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Agreed, the Foreign Buyer’s Ban is a Nothingburger

As of January 1st, 2023, a two-year ban on non-residents buying homes in Canada has come into effect. This measure, which was announced as part of the federal government's April budget, aims to improve housing affordability for Canadians.

The ban contains exemptions for certain groups of non-residents, including Canadian citizens and permanent residents, certain international students and foreign workers, and refugees. Non-Canadian entities will also be banned from buying property.

If a non-resident buyer breaches the ban, they can be fined up to $10,000 and courts will have the power to order that the property be sold. Additionally, anyone who knowingly helps them do so can also be convicted and fined up to $10,000.

The Canadian Real Estate Association has expressed concern that realtors may face extra costs while trying to assess a buyer's eligibility. As a result, realtors are likely to require additional documentation from all prospective buyers to avoid contravening the ban.

In 2016, British Columbia implemented a foreign buyer’s tax – a similar measure to discourage foreign ownership. Nathanael Lauster, a UBC Associate Professor of Sociology who researches housing was quoted in a recent Global News article: “I don’t really think (the federal prohibition) is likely to have an effect across other parts of Canada, given how little effect we’ve seen out here in B.C.” Ontario implemented, and more recently increased, a similar punitive foreign buyer’s tax which was also met with significant skepticism regarding its lack of direct impact.

Brynn Lackie, a columnist from the Toronto Sun, argues that the recent two-year ban on foreign buyers in Canada is unlikely to have a significant impact on the housing market and may be more of a symbolic gesture. They point out that there are numerous exemptions to the ban, and that it is unclear how effective it will be in addressing the real issues impacting Canadians' ability to afford housing.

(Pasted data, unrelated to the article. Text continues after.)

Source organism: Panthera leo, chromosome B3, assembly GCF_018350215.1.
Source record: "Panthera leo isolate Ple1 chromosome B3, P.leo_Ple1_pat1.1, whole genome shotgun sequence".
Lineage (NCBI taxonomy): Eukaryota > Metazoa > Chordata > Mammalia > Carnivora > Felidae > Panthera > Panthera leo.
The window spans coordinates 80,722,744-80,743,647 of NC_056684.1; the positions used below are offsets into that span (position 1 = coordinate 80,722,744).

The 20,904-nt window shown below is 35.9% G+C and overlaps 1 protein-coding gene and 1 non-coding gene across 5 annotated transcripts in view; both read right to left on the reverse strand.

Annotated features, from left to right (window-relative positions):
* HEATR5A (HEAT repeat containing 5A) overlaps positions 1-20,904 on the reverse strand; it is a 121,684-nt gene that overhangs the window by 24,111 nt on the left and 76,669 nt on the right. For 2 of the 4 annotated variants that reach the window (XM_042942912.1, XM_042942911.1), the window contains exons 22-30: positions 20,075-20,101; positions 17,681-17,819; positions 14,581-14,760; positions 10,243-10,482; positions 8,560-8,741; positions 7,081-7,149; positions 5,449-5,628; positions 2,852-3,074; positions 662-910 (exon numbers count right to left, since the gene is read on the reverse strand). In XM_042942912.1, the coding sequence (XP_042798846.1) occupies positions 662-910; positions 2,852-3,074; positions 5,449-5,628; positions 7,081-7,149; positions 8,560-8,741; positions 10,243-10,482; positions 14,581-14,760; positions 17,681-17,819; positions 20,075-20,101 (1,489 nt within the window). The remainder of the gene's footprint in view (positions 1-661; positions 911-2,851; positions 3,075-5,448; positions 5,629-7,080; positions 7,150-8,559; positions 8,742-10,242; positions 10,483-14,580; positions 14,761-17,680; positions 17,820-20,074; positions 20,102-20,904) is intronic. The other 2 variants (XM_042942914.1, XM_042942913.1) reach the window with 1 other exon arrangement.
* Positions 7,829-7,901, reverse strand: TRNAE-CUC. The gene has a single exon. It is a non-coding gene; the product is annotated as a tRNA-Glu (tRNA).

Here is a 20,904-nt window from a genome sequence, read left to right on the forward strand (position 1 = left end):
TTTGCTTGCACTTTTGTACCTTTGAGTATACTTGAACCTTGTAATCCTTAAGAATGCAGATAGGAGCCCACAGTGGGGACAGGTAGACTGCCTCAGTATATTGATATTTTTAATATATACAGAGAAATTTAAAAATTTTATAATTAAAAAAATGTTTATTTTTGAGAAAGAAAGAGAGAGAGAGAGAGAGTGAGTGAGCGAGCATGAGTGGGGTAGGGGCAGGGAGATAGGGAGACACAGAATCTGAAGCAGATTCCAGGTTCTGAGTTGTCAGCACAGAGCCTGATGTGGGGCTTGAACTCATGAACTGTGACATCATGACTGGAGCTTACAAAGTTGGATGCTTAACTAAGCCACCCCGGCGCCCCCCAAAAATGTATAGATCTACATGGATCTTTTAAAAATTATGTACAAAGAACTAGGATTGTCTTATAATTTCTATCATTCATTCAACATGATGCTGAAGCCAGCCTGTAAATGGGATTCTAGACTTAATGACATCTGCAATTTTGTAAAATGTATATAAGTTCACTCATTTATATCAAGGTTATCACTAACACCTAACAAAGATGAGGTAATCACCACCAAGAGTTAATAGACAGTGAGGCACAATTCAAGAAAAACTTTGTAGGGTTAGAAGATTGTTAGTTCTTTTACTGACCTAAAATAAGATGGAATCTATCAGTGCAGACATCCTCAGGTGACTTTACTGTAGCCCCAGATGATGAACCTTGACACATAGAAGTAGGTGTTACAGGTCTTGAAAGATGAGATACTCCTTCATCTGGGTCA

Konfidis Analysis: Current State of Foreign Ownership

National data on current foreign ownership lags and is incomplete, however we can conclude from Statistics Canada’s latest release in this regard that residential property foreign ownership is a minor factor among the larger provinces. Herein, we can observe the Residency Status (defined below) in 2020 (the last year available) at only 3.0% in Ontario, and 4.1% in British Columbia. This data includes both individuals and non-individuals (corporations, trusts, etc).

Prior year data also indicates that instead of increasing year-over-year, the trend of foreign ownership decreased in all provinces reporting from 2019:

Konfidis Insight

This ban will not have an appreciable effect on demand for homes in Canada. The carve-outs for many groups will mean many “foreign buyers” will continue to legitimately purchase homes. Moreover, the experience in British Columbia and Ontario should be taken as an indicator of the limited impact we should expect this to have on sales volume or prices.

As Konfidis has published before, top-line population growth, fueled by immigration is a far more dominant factor driving sustained demand. Supply in the form of permits and construction starts, variously restricted by policy and regulation is lagging.

Ban notwithstanding, Konfidis continues to see a very compelling landscape for single-family rental ownership driven by supply-and-demand fundamentals.

Sources: CREA’s update on the ban can be found here []. The Global News article on this subject is available here []. Brynn Lackie’s column is available here []. Statistics Canada’s release on residential property ownership is available here [].

* Statistics Canada defines Residency Status as follows: The residency status of the owner is assigned based on whether the owner is an individual or a non-individual. An individual is considered a resident if his or her primary dwelling is in the economic territory of Canada. Conversely, an individual is considered a non-resident if his or her primary dwelling is outside the economic territory of Canada.

Non-individuals are considered residents if they engage in economic activities from a location in the economic territory of Canada. Conversely, non-individuals are considered non-residents if they do not engage in economic activities from a location in the economic territory of Canada.

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